National Failure-Analysis of Non-Operative Management among Patients Admitted for Diverticulitis
Raymond A Jean, Alexander S Chiu, *Whitney S Brandt, *Lucy Ruangvoravaat, Kimberly A Davis
Yale School of Medicine, New Haven, CT
Objective: To identify factors associated with the need for operative management among patients admitted for colonic diverticulitis.
Design: Retrospective cohort study
Setting: Hospitalized Care
Patients: Discharges from the National Inpatient Sample between 2010 and 2015 of patients who were non-electively admitted from the emergency department with a primary diagnosis of colonic diverticulitis without evidence of malignancy.
Interventions: Discharges with sigmoid, left colon, or rectal resections were compared to those who did not undergo operative management during their hospitalization. Adjusted Cox proportional hazards regression was used to identify patient and hospital factors associated with daily hazard of non-operative failure.
Main Outcome Measures: Risk for operative intervention prior to discharge
Results: A total of 830,993 discharges over the study period, of whom 83,628 (10.1%) underwent operative resection during the initial hospitalization. Among those patients treated operatively, half of all operations (50.5%) occurred by hospital day 1. In an adjusted Cox proportional hazards model, the presence of a peritoneal abscess (HR 3.20, p<0.01) and sepsis (4.16, p<0.01) were the strongest predictors of failing non-operative management. Paradoxically, octogenarians (HR 0.81, p<0.01) and nonagenarians (HR 0.43, p<0.01) showed a lower risk of failing non-operative management.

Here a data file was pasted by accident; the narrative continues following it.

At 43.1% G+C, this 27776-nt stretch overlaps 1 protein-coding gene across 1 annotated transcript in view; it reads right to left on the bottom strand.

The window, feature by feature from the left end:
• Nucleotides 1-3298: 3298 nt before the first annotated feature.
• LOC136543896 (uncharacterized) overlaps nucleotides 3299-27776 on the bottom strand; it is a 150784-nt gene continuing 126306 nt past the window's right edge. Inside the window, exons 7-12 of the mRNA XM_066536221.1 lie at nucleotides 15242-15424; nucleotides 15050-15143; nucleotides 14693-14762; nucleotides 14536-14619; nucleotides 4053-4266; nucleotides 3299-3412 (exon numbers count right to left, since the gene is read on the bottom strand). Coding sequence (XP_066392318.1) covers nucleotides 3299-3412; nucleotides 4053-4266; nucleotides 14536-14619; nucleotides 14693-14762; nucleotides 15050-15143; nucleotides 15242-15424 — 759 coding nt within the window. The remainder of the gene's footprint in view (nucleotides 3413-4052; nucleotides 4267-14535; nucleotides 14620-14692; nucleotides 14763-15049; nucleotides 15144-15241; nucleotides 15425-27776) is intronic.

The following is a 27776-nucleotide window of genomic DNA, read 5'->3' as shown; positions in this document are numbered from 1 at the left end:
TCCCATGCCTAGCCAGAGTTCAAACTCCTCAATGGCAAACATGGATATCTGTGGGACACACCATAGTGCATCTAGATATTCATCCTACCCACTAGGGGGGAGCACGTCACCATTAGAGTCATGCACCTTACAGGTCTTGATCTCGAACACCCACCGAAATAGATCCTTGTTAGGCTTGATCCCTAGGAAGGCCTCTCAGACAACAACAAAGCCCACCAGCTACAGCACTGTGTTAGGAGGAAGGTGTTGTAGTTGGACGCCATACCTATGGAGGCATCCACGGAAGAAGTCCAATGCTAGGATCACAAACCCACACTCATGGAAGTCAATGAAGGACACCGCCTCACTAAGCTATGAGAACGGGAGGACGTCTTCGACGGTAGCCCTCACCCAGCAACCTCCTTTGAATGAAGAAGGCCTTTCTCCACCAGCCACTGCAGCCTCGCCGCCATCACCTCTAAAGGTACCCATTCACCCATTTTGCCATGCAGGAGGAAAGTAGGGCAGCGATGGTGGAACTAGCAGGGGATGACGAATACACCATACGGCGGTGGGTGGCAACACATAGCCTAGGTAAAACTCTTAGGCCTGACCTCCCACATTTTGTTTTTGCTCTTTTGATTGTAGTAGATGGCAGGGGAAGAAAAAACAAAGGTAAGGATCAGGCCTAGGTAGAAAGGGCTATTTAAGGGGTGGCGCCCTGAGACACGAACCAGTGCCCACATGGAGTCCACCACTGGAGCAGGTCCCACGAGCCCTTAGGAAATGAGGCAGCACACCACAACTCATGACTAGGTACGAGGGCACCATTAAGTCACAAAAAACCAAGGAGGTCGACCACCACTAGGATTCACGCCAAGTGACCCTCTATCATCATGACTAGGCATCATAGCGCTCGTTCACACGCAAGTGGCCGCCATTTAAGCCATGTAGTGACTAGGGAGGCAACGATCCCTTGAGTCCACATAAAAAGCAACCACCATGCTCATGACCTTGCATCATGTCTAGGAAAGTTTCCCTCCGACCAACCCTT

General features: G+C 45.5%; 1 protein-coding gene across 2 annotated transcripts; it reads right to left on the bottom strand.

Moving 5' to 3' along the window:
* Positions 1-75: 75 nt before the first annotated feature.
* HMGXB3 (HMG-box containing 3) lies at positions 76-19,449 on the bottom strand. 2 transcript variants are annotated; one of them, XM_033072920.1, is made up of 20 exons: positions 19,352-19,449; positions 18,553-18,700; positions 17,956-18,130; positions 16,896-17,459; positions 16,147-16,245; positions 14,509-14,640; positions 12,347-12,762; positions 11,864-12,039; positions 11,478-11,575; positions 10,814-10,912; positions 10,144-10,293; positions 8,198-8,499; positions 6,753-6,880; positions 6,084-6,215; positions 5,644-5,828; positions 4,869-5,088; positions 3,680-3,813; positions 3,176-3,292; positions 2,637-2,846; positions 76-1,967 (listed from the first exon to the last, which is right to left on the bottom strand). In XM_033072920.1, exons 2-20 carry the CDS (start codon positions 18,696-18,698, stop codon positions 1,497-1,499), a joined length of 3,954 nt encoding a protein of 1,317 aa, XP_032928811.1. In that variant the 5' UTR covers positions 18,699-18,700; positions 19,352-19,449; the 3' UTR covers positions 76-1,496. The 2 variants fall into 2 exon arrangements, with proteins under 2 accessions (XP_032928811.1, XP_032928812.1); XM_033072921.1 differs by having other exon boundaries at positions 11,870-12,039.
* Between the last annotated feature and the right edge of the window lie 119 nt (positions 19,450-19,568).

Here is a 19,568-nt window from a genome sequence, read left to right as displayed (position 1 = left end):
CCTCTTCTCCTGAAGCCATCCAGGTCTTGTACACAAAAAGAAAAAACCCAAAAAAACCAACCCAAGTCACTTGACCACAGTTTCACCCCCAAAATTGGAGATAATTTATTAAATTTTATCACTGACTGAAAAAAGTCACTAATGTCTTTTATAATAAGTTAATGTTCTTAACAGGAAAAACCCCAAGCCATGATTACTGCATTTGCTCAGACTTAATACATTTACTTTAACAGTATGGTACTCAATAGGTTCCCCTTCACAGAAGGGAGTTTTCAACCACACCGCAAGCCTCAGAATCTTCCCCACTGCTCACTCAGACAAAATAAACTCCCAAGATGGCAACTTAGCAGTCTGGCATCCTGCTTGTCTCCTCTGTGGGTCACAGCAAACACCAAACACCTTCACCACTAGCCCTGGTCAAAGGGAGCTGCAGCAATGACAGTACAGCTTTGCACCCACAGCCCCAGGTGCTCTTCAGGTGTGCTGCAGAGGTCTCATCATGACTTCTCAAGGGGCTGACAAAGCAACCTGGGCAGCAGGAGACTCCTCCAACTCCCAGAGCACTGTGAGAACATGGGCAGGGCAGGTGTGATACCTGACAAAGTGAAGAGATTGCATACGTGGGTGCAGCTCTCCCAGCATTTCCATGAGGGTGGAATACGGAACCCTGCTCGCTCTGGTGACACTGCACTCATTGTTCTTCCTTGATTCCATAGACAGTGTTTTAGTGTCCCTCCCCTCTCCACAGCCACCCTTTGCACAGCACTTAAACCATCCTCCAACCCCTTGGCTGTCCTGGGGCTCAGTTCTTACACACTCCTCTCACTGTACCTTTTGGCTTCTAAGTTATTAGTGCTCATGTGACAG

Conclusions: Overall 10.1% of unplanned admissions for diverticulitis result in inpatient operative resection, most of which occur on the day of admission. The presence of abscess and sepsis were predictive of surgical intervention. Although there was a trend for increasing risk of failure with increasing age, this reversed among those at the extremes of old age.
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